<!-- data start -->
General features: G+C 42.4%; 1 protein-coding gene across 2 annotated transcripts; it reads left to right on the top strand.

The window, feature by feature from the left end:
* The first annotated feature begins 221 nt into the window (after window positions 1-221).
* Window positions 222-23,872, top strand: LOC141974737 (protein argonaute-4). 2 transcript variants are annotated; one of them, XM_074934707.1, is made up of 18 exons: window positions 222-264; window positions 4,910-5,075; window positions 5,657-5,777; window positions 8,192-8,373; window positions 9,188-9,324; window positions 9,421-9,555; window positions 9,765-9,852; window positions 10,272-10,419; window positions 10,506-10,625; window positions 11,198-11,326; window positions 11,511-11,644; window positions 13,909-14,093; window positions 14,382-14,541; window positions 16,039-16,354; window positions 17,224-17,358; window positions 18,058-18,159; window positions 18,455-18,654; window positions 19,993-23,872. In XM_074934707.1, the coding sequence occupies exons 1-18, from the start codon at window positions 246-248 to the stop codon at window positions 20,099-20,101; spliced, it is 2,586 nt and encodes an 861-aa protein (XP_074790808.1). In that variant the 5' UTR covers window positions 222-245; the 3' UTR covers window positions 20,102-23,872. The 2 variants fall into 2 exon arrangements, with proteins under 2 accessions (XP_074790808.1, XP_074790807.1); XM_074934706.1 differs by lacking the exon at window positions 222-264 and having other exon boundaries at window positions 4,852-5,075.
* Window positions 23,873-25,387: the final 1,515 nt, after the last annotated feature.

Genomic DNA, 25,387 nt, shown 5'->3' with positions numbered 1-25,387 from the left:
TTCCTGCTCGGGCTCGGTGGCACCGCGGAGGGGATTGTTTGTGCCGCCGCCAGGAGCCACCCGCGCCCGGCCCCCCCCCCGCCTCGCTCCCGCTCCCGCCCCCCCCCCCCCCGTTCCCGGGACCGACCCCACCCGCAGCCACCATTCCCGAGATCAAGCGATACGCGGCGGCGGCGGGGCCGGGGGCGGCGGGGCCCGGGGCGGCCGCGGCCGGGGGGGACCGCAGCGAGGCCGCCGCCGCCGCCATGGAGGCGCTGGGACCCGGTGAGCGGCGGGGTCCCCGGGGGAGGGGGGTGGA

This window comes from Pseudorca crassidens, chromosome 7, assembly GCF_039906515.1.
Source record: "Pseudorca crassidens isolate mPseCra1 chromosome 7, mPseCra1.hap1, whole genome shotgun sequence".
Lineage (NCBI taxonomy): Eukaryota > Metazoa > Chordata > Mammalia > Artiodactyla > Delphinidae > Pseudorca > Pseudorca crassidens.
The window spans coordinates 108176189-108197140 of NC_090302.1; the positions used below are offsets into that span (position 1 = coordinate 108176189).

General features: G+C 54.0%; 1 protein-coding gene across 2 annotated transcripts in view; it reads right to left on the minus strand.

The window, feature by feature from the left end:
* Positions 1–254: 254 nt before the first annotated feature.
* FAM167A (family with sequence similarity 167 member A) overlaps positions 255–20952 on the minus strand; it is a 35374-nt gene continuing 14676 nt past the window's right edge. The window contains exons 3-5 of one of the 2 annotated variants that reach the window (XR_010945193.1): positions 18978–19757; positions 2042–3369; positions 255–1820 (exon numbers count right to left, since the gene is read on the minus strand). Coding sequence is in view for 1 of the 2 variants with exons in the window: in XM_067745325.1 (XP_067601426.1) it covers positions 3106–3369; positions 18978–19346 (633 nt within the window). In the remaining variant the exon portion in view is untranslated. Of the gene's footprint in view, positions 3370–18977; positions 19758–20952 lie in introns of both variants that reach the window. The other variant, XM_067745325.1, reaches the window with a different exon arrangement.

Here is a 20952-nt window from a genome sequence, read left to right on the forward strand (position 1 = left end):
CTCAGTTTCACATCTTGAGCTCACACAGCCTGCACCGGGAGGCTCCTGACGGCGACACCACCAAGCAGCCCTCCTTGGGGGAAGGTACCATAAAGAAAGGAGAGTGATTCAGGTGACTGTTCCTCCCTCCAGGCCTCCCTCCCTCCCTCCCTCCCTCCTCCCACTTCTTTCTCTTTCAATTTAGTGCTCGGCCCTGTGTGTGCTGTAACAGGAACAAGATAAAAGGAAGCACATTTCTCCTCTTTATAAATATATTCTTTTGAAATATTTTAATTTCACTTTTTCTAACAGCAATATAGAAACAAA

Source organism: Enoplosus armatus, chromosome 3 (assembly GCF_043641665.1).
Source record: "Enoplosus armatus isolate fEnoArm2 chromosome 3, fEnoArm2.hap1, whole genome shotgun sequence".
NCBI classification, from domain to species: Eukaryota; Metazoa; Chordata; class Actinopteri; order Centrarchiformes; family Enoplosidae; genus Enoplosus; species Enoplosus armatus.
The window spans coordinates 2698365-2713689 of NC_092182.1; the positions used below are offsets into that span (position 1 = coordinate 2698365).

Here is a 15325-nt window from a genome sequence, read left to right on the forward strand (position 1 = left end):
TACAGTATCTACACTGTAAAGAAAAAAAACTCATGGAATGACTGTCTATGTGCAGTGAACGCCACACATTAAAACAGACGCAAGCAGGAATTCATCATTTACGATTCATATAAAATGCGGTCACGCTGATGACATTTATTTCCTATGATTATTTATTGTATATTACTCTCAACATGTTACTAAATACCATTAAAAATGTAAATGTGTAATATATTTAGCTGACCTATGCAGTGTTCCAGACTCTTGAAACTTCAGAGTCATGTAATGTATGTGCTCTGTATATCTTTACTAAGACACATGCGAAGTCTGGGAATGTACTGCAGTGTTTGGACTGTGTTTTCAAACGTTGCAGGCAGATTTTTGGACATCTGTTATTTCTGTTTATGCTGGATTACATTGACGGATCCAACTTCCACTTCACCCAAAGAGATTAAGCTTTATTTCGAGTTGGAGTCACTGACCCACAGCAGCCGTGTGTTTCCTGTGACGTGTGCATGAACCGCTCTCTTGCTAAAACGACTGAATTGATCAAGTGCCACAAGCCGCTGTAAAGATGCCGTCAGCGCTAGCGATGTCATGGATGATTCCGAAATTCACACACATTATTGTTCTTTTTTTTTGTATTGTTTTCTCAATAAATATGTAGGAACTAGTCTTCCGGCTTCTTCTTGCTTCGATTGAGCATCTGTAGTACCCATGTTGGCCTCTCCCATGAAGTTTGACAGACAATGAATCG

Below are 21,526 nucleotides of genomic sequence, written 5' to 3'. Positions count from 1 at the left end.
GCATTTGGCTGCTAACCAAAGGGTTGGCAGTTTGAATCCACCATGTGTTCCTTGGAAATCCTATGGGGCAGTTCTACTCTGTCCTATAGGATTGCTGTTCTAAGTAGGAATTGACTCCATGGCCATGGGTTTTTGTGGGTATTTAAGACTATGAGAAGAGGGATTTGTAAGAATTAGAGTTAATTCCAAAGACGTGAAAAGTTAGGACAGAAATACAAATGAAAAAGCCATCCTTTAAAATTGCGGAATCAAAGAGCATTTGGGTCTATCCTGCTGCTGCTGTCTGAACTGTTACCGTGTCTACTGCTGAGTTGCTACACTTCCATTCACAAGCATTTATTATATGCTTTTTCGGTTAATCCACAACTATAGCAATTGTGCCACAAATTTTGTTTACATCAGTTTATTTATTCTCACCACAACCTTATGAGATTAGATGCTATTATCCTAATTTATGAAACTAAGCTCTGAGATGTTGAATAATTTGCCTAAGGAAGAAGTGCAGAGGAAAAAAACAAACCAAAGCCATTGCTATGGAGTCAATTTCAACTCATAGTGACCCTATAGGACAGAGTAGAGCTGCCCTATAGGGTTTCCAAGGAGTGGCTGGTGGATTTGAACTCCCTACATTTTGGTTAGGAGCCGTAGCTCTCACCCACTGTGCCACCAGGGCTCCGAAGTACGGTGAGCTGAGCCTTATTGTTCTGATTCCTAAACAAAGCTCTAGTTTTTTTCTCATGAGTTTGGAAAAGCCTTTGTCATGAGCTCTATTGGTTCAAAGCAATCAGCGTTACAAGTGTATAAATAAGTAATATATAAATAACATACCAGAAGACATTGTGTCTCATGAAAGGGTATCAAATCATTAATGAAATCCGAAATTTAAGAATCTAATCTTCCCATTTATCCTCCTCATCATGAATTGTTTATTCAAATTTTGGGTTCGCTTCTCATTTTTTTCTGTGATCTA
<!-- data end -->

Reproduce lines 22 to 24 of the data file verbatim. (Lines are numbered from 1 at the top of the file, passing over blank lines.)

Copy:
Here is a 15325-nt window from a genome sequence, read left to right on the forward strand (position 1 = left end):
TACAGTATCTACACTGTAAAGAAAAAAAACTCATGGAATGACTGTCTATGTGCAGTGAACGCCACACATTAAAACAGACGCAAGCAGGAATTCATCATTTACGATTCATATAAAATGCGGTCACGCTGATGACATTTATTTCCTATGATTATTTATTGTATATTACTCTCAACATGTTACTAAATACCATTAAAAATGTAAATGTGTAATATATTTAGCTGACCTATGCAGTGTTCCAGACTCTTGAAACTTCAGAGTCATGTAATGTATGTGCTCTGTATATCTTTACTAAGACACATGCGAAGTCTGGGAATGTACTGCAGTGTTTGGACTGTGTTTTCAAACGTTGCAGGCAGATTTTTGGACATCTGTTATTTCTGTTTATGCTGGATTACATTGACGGATCCAACTTCCACTTCACCCAAAGAGATTAAGCTTTATTTCGAGTTGGAGTCACTGACCCACAGCAGCCGTGTGTTTCCTGTGACGTGTGCATGAACCGCTCTCTTGCTAAAACGACTGAATTGATCAAGTGCCACAAGCCGCTGTAAAGATGCCGTCAGCGCTAGCGATGTCATGGATGATTCCGAAATTCACACACATTATTGTTCTTTTTTTTTGTATTGTTTTCTCAATAAATATGTAGGAACTAGTCTTCCGGCTTCTTCTTGCTTCGATTGAGCATCTGTAGTACCCATGTTGGCCTCTCCCATGAAGTTTGACAGACAATGAATCG

Below are 21,526 nucleotides of genomic sequence, written 5' to 3'. Positions count from 1 at the left end.